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The Chung Collection

Clippings of drawings and text describing C.P.R. history created to celebrate the Canadian Pacific centennial Canadian Pacific Railway Company 1981

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In 1981 we, at Canadian Pacific,
pause on the threshold of our second century,
to look back on our first.
We believe it is appropriate, now, to remember,
and to pay homage to, the immense challenges
of yesterday, met with vision and overcome with
We believe it is appropriate, too, to acknowledge,
with justifiable pride, the achievements apparent
today, hard-Vvon and real.
And we believe it is also appropriate to
rededicate the company in the spirit of its past, to
the certain challenges of tomorrow, unseen now,
but sure to come.
Yesterday. Today. And Tomorrow.
These are the words that give meaning and
purpose to the celebration of our Canadian Pacific
The company and its people, are nourished
by its history, but do not live in its past.
They move to the changing rhythms
of the present, and are ready to be judged on their
worth today.'
And they regard the future with high hope,
reposing their confidence in the people,
now coming forward, who will carry them there.
Yesterday Today And Tomorrow-our centennial
theme and, we believe, a fitting one for an on-going
company at any of its moments in time.
Now, on the following pages, we respectfully
give you the story of Canadian Pacific. And its people.
Canadian Pacific Canadian
Pacific ■
100 Years
Today and
1. In 1881 Canada was
composed of settlements
in the Eastern provinces
and in British Columbia.
2. Between was a virtual
wilderness. Unknown.
Untamed. Almost
3. The western prairie was
mainly a land of Indians
and rugged trappers and
4. Teepee villages were
the most common
settlements to be seen.
5. A Pacific Railway had
been debated for years, but
many parliamentarians
were still opposed.
8. Finally a group of determined
men undertook the
unprecedented task and the
Canadian Pacific Railway
Company was incorporated •
on February 16,1881.
9. George Stephen set the
tone for the enterprise,
and was its first president.
10. In Britain they were
sceptical and wondered if
the frostbound wilderness,
as they viewed Canada, ^*^:
was worth the effort.       C~" - i
13. A formidable man, William
Cornelius Van Home, was
given all the authority he
needed to build the railway
14. On the prairies Van Home
pushed the tracks
through at the incredible
rate of 500 miles the first
year 1882.
15. Workmen were paid $1.50
per day. Less board.
Board vsas $4.00 per week.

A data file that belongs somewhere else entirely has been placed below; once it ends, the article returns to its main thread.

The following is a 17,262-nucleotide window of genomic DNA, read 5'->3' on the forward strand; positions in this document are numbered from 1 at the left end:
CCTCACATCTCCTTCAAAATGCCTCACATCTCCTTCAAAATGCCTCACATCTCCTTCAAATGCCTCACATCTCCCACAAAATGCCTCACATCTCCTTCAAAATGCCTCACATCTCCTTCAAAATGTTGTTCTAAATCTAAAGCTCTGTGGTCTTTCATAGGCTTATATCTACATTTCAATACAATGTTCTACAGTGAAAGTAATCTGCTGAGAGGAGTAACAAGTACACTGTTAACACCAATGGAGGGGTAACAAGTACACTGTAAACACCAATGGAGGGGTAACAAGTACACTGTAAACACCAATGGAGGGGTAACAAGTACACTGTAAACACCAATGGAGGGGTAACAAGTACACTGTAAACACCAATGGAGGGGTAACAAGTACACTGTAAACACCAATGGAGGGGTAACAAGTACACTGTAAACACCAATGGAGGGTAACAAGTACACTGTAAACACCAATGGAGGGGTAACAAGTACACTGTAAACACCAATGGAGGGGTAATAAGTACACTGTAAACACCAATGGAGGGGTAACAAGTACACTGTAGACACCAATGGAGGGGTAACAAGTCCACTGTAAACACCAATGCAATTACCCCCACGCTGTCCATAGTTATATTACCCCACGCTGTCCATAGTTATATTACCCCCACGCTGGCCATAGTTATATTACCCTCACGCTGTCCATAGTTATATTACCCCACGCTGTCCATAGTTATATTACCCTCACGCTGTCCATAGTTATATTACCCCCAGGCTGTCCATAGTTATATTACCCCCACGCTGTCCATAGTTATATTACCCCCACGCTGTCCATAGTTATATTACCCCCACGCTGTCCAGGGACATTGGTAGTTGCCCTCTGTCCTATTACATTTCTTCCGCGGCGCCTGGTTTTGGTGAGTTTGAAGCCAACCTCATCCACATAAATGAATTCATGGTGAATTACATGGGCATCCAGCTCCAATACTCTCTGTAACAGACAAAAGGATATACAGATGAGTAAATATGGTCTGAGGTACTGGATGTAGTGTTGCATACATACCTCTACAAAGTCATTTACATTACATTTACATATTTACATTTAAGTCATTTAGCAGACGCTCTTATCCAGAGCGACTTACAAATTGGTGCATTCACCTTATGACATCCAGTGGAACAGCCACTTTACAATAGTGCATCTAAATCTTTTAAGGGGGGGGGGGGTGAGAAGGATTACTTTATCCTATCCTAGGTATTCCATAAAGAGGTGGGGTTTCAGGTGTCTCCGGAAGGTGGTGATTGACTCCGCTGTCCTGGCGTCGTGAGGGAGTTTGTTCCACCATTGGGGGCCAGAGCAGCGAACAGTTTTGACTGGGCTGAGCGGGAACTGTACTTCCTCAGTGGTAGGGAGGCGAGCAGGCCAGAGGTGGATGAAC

18. Van Home was the driving
force of the construction
and was liable to turnup
George Stephen handled
financing. He and Donald
Smith personally endorsed
a million-"dollar note in
1885 to keep the company
Soon after, the fast
transport of troops to the
second Northwest
Rebellion proved the
worth of the railway to the
government. The funds
needed to carry on were
soon forthcoming.
22. The line was finished in
only 53 months, about half
the time expected by
the numerous critics of the
23. Its founders viewed
Canadian Pacific as much
more than a railway. They
moved quickly to develop
other fields and, by 1886,
public telegraphs were
extended coast-torcoast.
24. Express service began
with one horse and
a second-hand wagon,
under the name of
Dominion Express.
25. The railway express made
mail order merchandising
practical for distant
communities in 1884.
26. Early hotels grew from
restaurants established
along the line.
27. Having completed the
railway, the founders now
looked beyond it for ways
to make it most productive.
6. In the United States many
Americans believed the
British northwest territory-
was naturally theirs.
7. Prime Minister Sir John
A. Macdonald felt a Pacific
Railway was urgently
needed to unite and
preserve the country
12. Both friends and
opponents of George
Stephen believed the
railway would be his ruin.
And it almost was.
16. Workmen had a
hard life, with few amenities.
Whisky peddlers were
one of the greatest
hazards to the work.
17. Another hazard was nature
itself. Rock, muskeg and
interminable canyons cost
the builders time and
21. Construction was
completed on November
British Columbia.
The iast spike, a frugal
iron one, was driven by
DonajtfSmith. Canadian      Yesterday
Pacific Today and
100 Years      Tomorrow
7. After the war, William Nea!
and Grant McConachie
obtained the right
for Canadian Pacific to
continue to fly-to
Australia and the Orient
2. The Empress of Sydney,
a Canadair Four aircraft,
made the first Canadian
.    Pacific flight to Australia
in July, 1949.
3. Expanding airline routes
extended Canadian Pacific
operations to countries
where it had never been
active before.,
4. Other early destinations